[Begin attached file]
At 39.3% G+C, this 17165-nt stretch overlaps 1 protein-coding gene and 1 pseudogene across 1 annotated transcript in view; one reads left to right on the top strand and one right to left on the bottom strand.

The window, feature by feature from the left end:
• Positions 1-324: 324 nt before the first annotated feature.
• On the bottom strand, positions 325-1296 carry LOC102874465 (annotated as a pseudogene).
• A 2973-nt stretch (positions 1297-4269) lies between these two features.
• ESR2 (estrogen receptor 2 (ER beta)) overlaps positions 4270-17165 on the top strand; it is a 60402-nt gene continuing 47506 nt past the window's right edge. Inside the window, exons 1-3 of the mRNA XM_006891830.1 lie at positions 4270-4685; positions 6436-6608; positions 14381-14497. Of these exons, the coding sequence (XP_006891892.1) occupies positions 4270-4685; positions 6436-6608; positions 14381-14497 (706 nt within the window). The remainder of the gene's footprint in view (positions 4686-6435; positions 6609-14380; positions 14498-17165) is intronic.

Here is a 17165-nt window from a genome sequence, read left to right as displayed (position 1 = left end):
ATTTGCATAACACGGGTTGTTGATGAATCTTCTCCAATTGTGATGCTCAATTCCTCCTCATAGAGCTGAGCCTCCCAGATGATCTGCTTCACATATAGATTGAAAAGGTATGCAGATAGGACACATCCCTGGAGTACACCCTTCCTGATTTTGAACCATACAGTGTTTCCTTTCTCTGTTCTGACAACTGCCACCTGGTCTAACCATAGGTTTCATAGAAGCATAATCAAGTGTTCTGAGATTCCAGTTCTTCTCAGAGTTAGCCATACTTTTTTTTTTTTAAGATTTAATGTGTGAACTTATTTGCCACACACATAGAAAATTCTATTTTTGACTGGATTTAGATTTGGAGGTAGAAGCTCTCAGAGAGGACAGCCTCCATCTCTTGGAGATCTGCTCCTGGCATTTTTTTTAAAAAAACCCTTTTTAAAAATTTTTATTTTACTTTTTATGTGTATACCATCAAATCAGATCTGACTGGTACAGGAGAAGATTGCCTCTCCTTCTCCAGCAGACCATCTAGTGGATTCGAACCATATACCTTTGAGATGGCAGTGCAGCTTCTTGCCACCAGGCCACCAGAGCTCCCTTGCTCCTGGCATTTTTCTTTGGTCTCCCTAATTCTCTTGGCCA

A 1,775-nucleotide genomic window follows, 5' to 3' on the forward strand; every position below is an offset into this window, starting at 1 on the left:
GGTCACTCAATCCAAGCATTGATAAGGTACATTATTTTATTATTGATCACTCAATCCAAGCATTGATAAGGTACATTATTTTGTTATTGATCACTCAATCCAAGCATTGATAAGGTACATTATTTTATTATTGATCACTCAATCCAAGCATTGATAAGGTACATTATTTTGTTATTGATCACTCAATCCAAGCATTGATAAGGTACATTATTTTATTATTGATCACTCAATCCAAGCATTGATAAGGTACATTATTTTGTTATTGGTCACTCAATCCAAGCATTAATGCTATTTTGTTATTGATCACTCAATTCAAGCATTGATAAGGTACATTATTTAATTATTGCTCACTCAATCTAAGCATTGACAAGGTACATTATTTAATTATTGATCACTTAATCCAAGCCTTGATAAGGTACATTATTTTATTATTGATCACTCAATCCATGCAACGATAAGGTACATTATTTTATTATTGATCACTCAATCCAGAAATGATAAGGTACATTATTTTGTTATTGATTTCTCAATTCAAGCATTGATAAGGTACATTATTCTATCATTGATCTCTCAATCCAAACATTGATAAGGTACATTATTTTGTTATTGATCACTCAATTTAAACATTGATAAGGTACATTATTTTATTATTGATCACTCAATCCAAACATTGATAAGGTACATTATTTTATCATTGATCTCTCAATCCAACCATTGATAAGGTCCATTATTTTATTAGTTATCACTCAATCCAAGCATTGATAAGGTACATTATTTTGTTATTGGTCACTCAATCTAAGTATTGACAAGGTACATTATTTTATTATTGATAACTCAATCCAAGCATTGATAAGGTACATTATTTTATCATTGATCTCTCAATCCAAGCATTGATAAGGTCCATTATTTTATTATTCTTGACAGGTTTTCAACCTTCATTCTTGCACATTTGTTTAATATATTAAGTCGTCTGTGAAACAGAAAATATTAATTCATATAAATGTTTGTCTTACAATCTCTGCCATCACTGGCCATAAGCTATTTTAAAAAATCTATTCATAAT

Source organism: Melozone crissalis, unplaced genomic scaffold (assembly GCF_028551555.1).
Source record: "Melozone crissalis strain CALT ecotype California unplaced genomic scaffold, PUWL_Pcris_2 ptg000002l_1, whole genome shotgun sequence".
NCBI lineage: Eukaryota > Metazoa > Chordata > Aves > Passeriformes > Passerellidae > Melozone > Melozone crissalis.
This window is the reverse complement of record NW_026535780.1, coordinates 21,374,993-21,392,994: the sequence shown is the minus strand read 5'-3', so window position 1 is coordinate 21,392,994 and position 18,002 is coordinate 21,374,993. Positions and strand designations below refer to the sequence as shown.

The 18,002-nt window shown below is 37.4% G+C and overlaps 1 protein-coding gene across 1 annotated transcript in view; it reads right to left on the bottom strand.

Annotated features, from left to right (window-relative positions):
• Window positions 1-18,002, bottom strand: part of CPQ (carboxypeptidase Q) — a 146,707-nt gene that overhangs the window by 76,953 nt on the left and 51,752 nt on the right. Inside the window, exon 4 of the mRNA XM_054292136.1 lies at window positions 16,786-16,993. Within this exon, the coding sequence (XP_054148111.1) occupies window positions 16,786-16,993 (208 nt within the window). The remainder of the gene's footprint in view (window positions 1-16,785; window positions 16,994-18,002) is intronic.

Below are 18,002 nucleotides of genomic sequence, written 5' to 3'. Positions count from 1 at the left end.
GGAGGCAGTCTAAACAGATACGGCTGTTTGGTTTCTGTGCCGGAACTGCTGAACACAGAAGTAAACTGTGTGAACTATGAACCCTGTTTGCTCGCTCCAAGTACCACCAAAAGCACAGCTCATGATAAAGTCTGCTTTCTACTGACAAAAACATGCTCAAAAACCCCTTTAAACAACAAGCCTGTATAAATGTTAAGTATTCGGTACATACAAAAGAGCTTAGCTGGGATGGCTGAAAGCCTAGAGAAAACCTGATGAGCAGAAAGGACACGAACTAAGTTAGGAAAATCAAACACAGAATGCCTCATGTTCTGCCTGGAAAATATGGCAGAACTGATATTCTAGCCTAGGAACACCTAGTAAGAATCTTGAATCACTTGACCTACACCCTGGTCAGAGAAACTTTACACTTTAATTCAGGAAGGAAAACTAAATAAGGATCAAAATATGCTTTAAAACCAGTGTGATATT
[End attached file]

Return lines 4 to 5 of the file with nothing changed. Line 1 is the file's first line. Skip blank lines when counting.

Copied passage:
• On the bottom strand, positions 325-1296 carry LOC102874465 (annotated as a pseudogene).
• A 2973-nt stretch (positions 1297-4269) lies between these two features.